The 2010 Absa Cape Epic as a type 1 diabetic weekend warrior.
“One day I would do the EPIC”, this sentiment was quickly established in the two years that I have cycled. But this was for “future Darol” and not me now. I entered the Lottery thinking, “Why not? What are the chances I’ll get in?”. But with just 51 days to the start, my partner Mike Bissett and I were offered an entry. The Absa Cape Epic is an 8 day 722km Mountain Bike Stage Race. It is considered to be one of the hardest in the world and I didn’t even have the right bike for it, Being a type 1 diabetic, this was no small ordeal. On the upside, I was getting the hold of exercising with the two tools that became invaluable to me in the next two months, my insulin pump and CGM (Continuous blood Glucose Monitor).
Within 2 weeks we had secured 1 entry into The EPIC, acquired 2 bicycles and clocked up 30 hours on the bikes. It was all or nothing. My body wasn’t quite ready for what I was to subject it to, including up to 18 hours a week on the bike and much abuse from the physiotherapy! As a diabetic, good nutrition and blood sugar management were essential during training and the race. Mike lost 9 kg in 2 weeks of this training because he wasn’t taking enough nutrition in. (Not that he didn’t have anything to lose, mind.)
As we had no idea what to expect and had only heard “horror” stories of Epic, we started off at Sunday afternoon drive pace. By the first water point, we weren’t even going to make the 9 hour cut off for stage 1. After water point 2 my CGM was alarming to the extent that I was ready to break it. Thank goodness, for without it I would never have noticed that my sugar levels were skyrocketing. I took a few units of insulin without getting off my bike (a proud moment) and we punished the next hill. Shortly afterwards that familiar incessant alarming started again, “low predicted”. I promptly smashed an energy gel plastered muffin and my sugar decided to co-operate. That was the last time I gave myself so much insulin! Another few hours of riding down, some sweating, much inspiration in the form of mad screaming and nonstop noise making from friends and family and we made it to the train tracks. The train tracks (insert inappropriate word here), 12km of the hardest riding I have ever done, endless sleeper after sleeper! Eight and a half hours had seemed like forever, but we had made it to the end of the first stage.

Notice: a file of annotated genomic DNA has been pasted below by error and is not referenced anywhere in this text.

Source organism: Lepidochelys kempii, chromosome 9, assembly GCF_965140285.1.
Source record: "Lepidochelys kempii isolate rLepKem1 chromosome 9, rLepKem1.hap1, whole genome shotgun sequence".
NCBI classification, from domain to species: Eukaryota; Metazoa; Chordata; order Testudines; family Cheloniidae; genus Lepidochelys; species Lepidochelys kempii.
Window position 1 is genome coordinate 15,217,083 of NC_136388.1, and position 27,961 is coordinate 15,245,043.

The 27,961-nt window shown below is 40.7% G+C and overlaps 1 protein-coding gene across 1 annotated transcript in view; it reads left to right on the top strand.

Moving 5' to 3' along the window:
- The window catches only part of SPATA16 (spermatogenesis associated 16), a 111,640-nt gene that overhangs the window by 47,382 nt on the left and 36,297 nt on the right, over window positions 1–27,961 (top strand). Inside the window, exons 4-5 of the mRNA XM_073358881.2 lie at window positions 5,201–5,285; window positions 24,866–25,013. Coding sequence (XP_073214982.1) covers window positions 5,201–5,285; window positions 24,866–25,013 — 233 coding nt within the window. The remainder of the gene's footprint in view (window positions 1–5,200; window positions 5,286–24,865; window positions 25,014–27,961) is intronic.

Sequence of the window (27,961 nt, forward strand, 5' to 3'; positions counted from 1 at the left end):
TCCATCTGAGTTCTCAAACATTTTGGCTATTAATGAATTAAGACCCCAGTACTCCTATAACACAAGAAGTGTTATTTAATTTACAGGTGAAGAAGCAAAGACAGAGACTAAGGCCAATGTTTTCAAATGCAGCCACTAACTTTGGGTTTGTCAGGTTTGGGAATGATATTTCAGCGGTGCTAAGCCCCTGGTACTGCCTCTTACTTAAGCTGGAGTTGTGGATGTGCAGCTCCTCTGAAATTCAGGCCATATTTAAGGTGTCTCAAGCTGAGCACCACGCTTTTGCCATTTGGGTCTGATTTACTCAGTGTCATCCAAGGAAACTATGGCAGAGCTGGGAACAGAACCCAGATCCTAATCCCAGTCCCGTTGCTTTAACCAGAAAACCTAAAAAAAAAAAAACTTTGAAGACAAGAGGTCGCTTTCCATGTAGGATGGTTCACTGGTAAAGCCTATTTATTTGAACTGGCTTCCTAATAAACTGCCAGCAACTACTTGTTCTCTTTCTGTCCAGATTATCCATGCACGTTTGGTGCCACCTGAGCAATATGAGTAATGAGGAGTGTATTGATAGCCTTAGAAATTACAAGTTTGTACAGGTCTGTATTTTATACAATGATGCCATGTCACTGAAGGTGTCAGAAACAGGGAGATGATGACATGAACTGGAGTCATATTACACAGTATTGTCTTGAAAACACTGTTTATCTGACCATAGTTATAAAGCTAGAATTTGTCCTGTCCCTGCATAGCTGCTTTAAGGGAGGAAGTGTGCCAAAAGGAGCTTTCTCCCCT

My hardest day was definitely the second day – admittedly it was of my own doing. Of the 90km of this stage 70km of it was single track, some of the best single track in South Africa! I have an affinity for single track, thus, true to style, I went bananas and with 20km to go I blew (it must have been the non-single track section of the ride). I have very little recollection of those last 20km apart from glimpses of soft beach sand and Bissett pushing me on the hills and flats. The end of this day will stay in my memory forever. We came up to the finish line and 2 of our mates were waiting there, it was the start of the first-ever “post-ride humour” session. “Post ride humour” is rather like hang-over humour. Your body is so tired and broken that your mind doesn’t want to think, and everything that anyone says is the funniest thing you have ever heard. Friends, adventure, exercise, pushing your limits and just awesome people, hands down one of the best moments of my life.
Keeping a sensible head is vital, without it one could find oneself out of the race very quickly. I found it really hard to hold myself back on the mesmerizing descents the Epic had to offer. I remember coming over a hill to see Worcester, the finish and home for the next two nights. Typically, with no regard to “Future Darol”, I let go of all form of self-control and bombed the next hill at mid 70km/h getting a puncture, overshooting the corner and narrowly missing some barbed wire. Surprisingly Bissett wasn’t pleased with my spectacular performance and I got a well-deserved talking to. The talking too and my attention span did not last longer than over the next rise where I instantly dismissed all caution. I smashed what Bissett called a crater (or I’m not sure what he called it, but it was something vastly exaggerated, any other tyre would have handled it fine!) at about 60km/h ripping the sidewall of my tyre. “Present Darol” acknowledges that this was not clever with 5 days to go!
My CGM proved its worth. Often thinking my blood sugar was pretty stable, I would hear my pump alarm and my sugar would be at either extreme. Being so tired it was hard to distinguish whether I had blown, or if my sugar was just low! The first few kilometres of every day my bum was too sore to sit and legs too drained to stand, leaving me out of options. Much to my bums’ dismay, my legs won. Your body is broken, but they say that once you have passed day 3 you have made it, no kidding if your body had let you come this far your brain would take you the rest of way.
By legs or brain, we made it to the final stage, over the Gamtoe pass and down to Lorensford -the finish of the 2010 ABSA Cape Epic. As much as I now hate the Black Eyed Peas for the now way too familiar “tonight’s gonna be a good night” (one of the epics theme songs), I didn’t care as it blasted when we crossed the finish line. In fact, there is nothing better in my memory than crossing the line to that song (Although Hansons’ mbop probably would have had the same effect). We had done it, and it only took us 49 hours 13 minutes and placing us 265th out of the 600 teams to start. Not bad for a hazardous (riding wise) diabetic and just 51 days of training. I would never have finished without the support from my friends, family, insulin pump and most of all my level-headed riding partner Biscuit. Thank you!
This was possibly the hardest thing I have ever done but given the chance, I’d do it again and again and again!